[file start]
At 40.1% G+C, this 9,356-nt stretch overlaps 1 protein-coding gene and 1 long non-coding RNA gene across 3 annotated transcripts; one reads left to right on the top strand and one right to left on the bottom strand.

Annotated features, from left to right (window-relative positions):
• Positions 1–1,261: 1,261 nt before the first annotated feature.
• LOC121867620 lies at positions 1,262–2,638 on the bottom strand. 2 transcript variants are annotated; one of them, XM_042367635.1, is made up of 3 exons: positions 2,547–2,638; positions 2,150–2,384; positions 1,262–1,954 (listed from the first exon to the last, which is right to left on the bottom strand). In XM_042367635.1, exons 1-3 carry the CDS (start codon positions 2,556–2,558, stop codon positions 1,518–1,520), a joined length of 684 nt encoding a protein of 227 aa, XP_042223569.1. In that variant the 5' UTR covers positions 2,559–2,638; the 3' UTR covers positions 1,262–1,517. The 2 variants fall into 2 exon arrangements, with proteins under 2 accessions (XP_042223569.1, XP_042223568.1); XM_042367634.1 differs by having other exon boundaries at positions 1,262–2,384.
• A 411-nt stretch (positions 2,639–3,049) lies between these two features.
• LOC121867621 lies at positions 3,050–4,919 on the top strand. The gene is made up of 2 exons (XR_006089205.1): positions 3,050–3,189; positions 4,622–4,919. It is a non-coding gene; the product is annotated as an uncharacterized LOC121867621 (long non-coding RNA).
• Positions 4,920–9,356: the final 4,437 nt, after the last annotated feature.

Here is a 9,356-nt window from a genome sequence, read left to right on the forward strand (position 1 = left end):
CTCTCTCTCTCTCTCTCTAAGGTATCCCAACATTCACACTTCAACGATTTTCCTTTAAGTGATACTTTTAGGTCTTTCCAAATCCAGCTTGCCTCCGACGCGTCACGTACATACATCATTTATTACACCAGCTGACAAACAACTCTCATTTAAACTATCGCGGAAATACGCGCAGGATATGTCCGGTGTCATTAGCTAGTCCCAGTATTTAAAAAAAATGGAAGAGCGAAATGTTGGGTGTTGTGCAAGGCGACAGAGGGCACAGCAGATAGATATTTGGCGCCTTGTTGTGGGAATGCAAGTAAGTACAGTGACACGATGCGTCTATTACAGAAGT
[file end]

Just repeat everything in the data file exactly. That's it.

At 40.1% G+C, this 9,356-nt stretch overlaps 1 protein-coding gene and 1 long non-coding RNA gene across 3 annotated transcripts; one reads left to right on the top strand and one right to left on the bottom strand.

Annotated features, from left to right (window-relative positions):
• Positions 1–1,261: 1,261 nt before the first annotated feature.
• LOC121867620 lies at positions 1,262–2,638 on the bottom strand. 2 transcript variants are annotated; one of them, XM_042367635.1, is made up of 3 exons: positions 2,547–2,638; positions 2,150–2,384; positions 1,262–1,954 (listed from the first exon to the last, which is right to left on the bottom strand). In XM_042367635.1, exons 1-3 carry the CDS (start codon positions 2,556–2,558, stop codon positions 1,518–1,520), a joined length of 684 nt encoding a protein of 227 aa, XP_042223569.1. In that variant the 5' UTR covers positions 2,559–2,638; the 3' UTR covers positions 1,262–1,517. The 2 variants fall into 2 exon arrangements, with proteins under 2 accessions (XP_042223569.1, XP_042223568.1); XM_042367634.1 differs by having other exon boundaries at positions 1,262–2,384.
• A 411-nt stretch (positions 2,639–3,049) lies between these two features.
• LOC121867621 lies at positions 3,050–4,919 on the top strand. The gene is made up of 2 exons (XR_006089205.1): positions 3,050–3,189; positions 4,622–4,919. It is a non-coding gene; the product is annotated as an uncharacterized LOC121867621 (long non-coding RNA).
• Positions 4,920–9,356: the final 4,437 nt, after the last annotated feature.

Here is a 9,356-nt window from a genome sequence, read left to right on the forward strand (position 1 = left end):
CTCTCTCTCTCTCTCTCTAAGGTATCCCAACATTCACACTTCAACGATTTTCCTTTAAGTGATACTTTTAGGTCTTTCCAAATCCAGCTTGCCTCCGACGCGTCACGTACATACATCATTTATTACACCAGCTGACAAACAACTCTCATTTAAACTATCGCGGAAATACGCGCAGGATATGTCCGGTGTCATTAGCTAGTCCCAGTATTTAAAAAAAATGGAAGAGCGAAATGTTGGGTGTTGTGCAAGGCGACAGAGGGCACAGCAGATAGATATTTGGCGCCTTGTTGTGGGAATGCAAGTAAGTACAGTGACACGATGCGTCTATTACAGAAGT